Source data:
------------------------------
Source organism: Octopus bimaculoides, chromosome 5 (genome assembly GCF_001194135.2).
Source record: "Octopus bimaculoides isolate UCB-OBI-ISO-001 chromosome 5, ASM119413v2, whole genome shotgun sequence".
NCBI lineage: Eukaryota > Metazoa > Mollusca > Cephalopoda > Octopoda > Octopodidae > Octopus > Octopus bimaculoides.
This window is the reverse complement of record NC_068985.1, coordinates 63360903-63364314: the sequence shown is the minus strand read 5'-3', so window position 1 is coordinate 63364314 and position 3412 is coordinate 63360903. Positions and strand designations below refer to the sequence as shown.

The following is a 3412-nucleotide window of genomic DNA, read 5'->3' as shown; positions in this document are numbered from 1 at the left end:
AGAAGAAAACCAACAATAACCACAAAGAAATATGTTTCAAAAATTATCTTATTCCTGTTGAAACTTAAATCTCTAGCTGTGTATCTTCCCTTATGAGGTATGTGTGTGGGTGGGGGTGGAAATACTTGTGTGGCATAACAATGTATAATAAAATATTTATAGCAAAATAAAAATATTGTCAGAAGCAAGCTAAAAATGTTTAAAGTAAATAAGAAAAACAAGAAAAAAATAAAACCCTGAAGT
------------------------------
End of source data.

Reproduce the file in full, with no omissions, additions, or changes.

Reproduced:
Source organism: Octopus bimaculoides, chromosome 5 (genome assembly GCF_001194135.2).
Source record: "Octopus bimaculoides isolate UCB-OBI-ISO-001 chromosome 5, ASM119413v2, whole genome shotgun sequence".
NCBI lineage: Eukaryota > Metazoa > Mollusca > Cephalopoda > Octopoda > Octopodidae > Octopus > Octopus bimaculoides.
This window is the reverse complement of record NC_068985.1, coordinates 63360903-63364314: the sequence shown is the minus strand read 5'-3', so window position 1 is coordinate 63364314 and position 3412 is coordinate 63360903. Positions and strand designations below refer to the sequence as shown.

The following is a 3412-nucleotide window of genomic DNA, read 5'->3' as shown; positions in this document are numbered from 1 at the left end:
AGAAGAAAACCAACAATAACCACAAAGAAATATGTTTCAAAAATTATCTTATTCCTGTTGAAACTTAAATCTCTAGCTGTGTATCTTCCCTTATGAGGTATGTGTGTGGGTGGGGGTGGAAATACTTGTGTGGCATAACAATGTATAATAAAATATTTATAGCAAAATAAAAATATTGTCAGAAGCAAGCTAAAAATGTTTAAAGTAAATAAGAAAAACAAGAAAAAAATAAAACCCTGAAGT